Harlan (Keith Szarabajka) is a septuagenarian janitor who gets zapped by a mysterious explosion at a top secret government installation. His eyes and ears start glowing green and before you know it, he begins to gradually get younger. A hitman (R.D. Call) from the government agency “The Shop” wants to erase Harlan and his doting wife (Frances Sternhagen) but a rival agent (Felicity Huffman) breaks protocol and helps them escape.
This weak ass Stephen King mini-series is kinda like The Curious Case of Benjamin Button Meets The Fugitive. That’s kind of a half-assed description I know. Then again, everything about Golden Years seems half-assed now that I think about it, so fair is fair.
On top of that, the lethargic pacing will put you to sleep in no time flat. The dialogue scenes were stretched out to infinity to get this sucker to fit in an 8 hour time slot (6 minus the commercials.) At one point a phone conversation is more or less repeated (albeit in different locations) within two consecutive scenes just to keep the clock ticking. Let’s face it folks, there was barely enough story here for 80 minutes, let alone 8 hours. That’s a third of my day down the tubes.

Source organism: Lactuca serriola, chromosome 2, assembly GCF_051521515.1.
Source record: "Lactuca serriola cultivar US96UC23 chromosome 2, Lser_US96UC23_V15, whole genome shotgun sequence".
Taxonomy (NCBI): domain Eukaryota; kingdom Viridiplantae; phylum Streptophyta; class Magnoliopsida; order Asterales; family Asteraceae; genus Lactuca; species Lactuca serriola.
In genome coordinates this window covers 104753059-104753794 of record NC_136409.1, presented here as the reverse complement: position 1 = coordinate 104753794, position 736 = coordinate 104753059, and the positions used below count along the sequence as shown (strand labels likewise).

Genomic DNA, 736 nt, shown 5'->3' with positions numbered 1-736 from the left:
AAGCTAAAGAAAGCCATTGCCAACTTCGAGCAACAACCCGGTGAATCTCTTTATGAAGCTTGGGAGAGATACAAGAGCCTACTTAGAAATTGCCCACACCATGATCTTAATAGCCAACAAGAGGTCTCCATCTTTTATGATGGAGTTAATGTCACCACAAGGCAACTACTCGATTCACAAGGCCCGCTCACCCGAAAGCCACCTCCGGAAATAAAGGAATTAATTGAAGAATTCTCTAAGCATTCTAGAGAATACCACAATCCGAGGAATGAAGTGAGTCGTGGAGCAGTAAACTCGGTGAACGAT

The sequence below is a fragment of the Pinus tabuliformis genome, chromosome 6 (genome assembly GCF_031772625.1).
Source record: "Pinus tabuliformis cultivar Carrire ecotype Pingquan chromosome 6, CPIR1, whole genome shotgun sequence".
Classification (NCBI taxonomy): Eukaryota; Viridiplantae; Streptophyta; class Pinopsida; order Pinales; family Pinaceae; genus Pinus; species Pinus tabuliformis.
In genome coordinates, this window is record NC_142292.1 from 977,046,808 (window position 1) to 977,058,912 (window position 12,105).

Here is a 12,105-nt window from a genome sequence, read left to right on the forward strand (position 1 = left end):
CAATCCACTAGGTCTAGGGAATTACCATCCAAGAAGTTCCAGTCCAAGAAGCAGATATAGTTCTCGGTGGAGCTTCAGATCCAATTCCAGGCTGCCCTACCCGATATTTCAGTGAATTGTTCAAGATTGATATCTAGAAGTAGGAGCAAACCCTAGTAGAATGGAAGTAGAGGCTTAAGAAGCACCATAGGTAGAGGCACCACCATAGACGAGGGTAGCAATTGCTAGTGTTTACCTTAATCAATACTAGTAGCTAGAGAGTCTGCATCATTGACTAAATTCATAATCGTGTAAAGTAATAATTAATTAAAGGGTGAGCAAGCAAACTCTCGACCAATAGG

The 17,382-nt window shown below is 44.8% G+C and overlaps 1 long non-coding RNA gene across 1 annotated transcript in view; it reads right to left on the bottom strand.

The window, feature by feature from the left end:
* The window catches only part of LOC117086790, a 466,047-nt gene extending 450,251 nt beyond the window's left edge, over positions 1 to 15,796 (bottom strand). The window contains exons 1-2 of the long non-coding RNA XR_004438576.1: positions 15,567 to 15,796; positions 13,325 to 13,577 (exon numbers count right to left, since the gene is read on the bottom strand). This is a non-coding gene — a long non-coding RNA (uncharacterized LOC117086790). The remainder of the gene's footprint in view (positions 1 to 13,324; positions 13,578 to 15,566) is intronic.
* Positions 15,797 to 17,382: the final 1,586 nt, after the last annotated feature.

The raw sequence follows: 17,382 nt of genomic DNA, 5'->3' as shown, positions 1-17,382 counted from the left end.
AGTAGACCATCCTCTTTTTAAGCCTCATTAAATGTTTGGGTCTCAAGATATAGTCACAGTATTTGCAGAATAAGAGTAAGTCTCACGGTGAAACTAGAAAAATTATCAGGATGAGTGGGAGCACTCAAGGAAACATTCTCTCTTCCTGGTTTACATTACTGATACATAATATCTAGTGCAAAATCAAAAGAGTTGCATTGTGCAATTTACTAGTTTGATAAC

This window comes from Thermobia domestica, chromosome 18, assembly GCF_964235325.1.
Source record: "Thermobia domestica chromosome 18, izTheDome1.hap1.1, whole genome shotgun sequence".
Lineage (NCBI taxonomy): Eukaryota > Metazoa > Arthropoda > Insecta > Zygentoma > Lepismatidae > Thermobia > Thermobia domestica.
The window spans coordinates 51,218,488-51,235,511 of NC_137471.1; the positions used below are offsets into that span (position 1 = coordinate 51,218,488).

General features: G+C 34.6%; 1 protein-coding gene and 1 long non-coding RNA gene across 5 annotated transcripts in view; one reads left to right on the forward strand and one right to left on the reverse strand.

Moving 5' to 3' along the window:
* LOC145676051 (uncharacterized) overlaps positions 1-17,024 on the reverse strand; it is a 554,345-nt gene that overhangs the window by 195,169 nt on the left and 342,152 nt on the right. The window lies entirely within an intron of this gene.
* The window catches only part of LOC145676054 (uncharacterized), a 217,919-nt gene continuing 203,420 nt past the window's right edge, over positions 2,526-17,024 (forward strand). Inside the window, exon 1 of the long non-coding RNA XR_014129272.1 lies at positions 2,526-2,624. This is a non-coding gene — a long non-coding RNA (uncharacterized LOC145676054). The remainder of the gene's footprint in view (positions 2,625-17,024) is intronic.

The mind-numbing length was a bit much for me to handle but I’m a die hard King fan so I pretty much forced myself to get all the way through Golden Years. It’s more Science-Fictiony than most of King’s work, although the Sci-Fi elements are really left unexplored. What’s worse is that there’s not one single thing scary about this junk. Unless you consider such horrific sights as two old people showering together, fornicating, and singing annoying songs on long car trips “scary”. At least you get to hear David Bowie’s great song “Golden Years” a bunch of times, so that’s a plus.
Szarabajka (good luck with THAT Spell Check) is OK but he’s just really not a leading man. He doesn’t have what it takes to carry such a long ass mini-series. Sternhagen fares better as his caring wife who stands by her man as he gets youth-anized. As the villains, Bill Raymond is pathetically over the top as Dr. Toddhunter, the mad scientist who invented the youth restoring doohickey thingamabob and Call is just way too dull to make a convincing heel.
King created Golden Years so I guess he should take most of the blame for this sorry excuse for a mini-series. He also has a cameo as bus driver, which is sorta funny. His dialogue is pretty weak in this, but he did type up one memorable line: “It’s just a bit of manmade freakishness… that’s all.”